Erick Threets

Stat line: 12.1 IP, 0.00 ERA, 0.97 WHIP, 9 H, 0 HR, 6 K (4.32 K/9 IP), 3 BB (2.19 BB/9 IP), 2.84 FIP, 0.2 WAR

What did we expect?: Threets was picked up on a minor league contract in Janurary after spending all of ’09 in the minors in the wake of two underwhelming cups of coffee big-league stints in ’07 and ’08.  I guess if you’re left-handed and can stand upright, you should always be ready for a call-up, but Erick could definitely have been typified as “off the radar”.  28-year old baseball vagabonds aren’t often featured on prospect websites.

When he was first called up, Threets sported a sparkling ERA under 1.00 that raised two immediate questions in my head “Why the hell is this guy sitting in Triple-A this long with a sub-1.00 ERA when we have Scott Linebrink on the roster?” and “What must the red flags be for this guy if he stayed in the minors for this long despite not giving up any runs?”


Sometimes you have the type of career where the only decent-sized picture of you on google image search is where your manager is touching your butt.

The result: Tragically, Threets’ next great shot at the big time ended just as it was really beginning.  He was handed garbage innings to start, and obviously did well enough (no runs), including a play against the Royals where he was knocked down by a line drive, fielded it and flipped it to first.  A turf toe injury placed him on the DL on August 3rd, and when he returned three weeks later, he found himself injected into a pen reeling with injuries and full of opportunities for work.  But fate struck Threets dead in his left elbow; he tore his ulnar collateral ligament 2 days after coming off the DL again against the Yankees.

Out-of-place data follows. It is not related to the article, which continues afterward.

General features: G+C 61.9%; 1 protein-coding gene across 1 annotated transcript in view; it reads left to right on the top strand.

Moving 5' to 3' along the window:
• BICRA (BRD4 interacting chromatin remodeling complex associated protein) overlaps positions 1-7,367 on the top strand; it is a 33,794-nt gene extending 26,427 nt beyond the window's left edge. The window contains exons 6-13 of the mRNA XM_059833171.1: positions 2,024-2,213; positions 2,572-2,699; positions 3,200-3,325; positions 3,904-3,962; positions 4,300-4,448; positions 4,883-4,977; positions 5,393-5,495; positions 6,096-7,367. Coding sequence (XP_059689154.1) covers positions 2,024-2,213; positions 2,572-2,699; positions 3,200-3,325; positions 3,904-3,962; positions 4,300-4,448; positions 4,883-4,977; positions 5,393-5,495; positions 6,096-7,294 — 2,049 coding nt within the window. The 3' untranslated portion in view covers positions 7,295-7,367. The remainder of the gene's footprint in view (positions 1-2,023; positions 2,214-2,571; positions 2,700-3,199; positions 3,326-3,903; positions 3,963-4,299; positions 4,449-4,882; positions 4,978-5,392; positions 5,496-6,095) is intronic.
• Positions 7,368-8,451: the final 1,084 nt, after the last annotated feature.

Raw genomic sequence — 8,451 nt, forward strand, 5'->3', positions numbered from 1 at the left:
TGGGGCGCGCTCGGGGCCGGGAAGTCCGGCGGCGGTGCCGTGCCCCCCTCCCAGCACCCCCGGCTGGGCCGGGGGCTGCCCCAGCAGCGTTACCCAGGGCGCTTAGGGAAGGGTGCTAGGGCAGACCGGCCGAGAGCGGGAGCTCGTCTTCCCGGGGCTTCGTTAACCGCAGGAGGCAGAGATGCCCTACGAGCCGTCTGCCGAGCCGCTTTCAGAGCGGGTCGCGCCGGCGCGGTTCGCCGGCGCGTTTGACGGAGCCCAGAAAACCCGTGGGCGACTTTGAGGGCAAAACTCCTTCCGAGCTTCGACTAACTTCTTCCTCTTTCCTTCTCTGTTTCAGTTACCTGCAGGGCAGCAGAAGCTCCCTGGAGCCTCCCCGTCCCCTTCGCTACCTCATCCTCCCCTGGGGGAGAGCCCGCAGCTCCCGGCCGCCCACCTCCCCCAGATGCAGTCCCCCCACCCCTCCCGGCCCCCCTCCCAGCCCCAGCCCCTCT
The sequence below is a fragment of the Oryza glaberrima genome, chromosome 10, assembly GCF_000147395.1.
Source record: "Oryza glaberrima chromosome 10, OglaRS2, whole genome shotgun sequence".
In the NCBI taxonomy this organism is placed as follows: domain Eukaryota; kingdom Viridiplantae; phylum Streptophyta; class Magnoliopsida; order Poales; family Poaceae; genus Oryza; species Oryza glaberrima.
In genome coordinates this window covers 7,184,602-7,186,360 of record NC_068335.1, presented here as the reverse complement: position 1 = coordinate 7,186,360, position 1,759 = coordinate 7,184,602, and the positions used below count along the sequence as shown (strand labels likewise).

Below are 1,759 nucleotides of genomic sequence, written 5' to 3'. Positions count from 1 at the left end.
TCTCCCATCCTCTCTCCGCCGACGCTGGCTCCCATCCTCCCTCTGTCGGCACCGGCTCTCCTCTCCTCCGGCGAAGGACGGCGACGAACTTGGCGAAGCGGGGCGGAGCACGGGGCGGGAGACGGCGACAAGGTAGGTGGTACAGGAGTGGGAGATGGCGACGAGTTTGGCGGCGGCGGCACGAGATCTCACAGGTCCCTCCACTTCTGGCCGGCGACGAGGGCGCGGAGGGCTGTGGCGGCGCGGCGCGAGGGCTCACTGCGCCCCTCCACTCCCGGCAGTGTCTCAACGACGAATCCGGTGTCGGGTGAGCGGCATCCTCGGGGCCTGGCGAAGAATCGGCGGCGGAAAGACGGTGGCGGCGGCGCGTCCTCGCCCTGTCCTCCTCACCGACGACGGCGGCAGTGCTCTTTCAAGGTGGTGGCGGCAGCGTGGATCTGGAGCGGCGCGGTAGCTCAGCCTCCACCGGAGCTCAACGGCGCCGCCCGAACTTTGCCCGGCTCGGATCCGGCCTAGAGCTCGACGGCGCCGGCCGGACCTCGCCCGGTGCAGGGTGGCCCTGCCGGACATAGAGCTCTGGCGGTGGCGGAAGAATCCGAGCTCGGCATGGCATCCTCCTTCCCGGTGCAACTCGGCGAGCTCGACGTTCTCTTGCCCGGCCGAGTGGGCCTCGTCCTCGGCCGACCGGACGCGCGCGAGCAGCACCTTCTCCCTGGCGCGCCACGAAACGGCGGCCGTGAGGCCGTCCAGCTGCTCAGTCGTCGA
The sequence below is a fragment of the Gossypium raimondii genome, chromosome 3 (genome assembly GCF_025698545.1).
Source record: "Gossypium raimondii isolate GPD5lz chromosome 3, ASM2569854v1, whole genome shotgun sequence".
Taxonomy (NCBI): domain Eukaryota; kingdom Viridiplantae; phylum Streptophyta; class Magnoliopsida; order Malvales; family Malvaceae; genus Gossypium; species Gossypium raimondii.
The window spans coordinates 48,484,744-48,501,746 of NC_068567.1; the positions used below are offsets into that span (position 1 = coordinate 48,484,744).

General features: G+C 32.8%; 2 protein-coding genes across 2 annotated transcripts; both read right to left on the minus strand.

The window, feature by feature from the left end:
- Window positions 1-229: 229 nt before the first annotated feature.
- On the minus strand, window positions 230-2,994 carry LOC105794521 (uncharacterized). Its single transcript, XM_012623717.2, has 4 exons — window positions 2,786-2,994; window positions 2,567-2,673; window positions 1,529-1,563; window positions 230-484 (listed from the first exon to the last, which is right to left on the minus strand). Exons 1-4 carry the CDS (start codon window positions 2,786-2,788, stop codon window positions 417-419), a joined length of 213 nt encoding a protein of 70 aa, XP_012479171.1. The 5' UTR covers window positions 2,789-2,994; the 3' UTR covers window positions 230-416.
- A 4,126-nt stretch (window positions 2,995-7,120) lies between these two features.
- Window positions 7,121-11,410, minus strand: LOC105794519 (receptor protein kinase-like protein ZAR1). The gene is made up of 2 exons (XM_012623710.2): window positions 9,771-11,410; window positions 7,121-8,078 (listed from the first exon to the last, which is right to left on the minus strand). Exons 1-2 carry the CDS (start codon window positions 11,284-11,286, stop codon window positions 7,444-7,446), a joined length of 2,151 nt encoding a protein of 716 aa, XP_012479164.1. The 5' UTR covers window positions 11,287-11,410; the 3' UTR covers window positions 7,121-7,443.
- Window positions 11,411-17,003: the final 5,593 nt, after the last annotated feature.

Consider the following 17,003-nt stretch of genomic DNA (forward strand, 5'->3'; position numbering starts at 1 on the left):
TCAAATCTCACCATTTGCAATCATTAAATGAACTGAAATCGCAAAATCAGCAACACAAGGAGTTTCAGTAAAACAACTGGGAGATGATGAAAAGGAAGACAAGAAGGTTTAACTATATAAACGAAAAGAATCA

12 innings isn’t much to draw from, but in that time Erick did everything you want a pitcher to do; throw strikes and get people out.  The general concern over Threets, and probably the reason he was left in Triple-A for so long is that he isn’t overwhelming.  He strikes out batters very rarely, and doesn’t display great stuff.  But still, he did a great job of keeping the ball down (55.6% groundball rate) and had very dependable control.  After Scott Linebrink, Randy Williams, Bobby Jenks, and Tony Pena, does the pen really need another ‘good movement/no control’ guy?

Love him or leave him?: Unfortunately for Erick, this decision has pretty much already been made for the White Sox.  He will have to undergo Tommy John surgery, and is projected to miss the entire 2011 season.  After which he’ll be 30 years old with 24.2 career major league innings pitched under his belt, and probably willing to take the first minor league contract tossed his way.

The whole affair around Threets’ injury has been nothing but heartbreaking; from it coming at perhaps the most momentous and opportunity-filled moment of his career, to Ozzie’s account of Threets’ resigned immediate awareness of the extent of his injury, to Erick’s bleak comments on the rest of his career.

“This is going to be the last major setback I think,” said Threets, who
could be out as long as 12-18 months. “I’m going to work real hard to
make this is the last one and if that doesn’t work then I’m going to
find another occupation. But I know for a fact I can get outs and I know
for a fact I can be effective when we have leads. The timing of this is
unfortunate. I feel a little embarrassed, actually.”

This is one of those moments my father would describe as where “you just want to go out there and give him a hug.”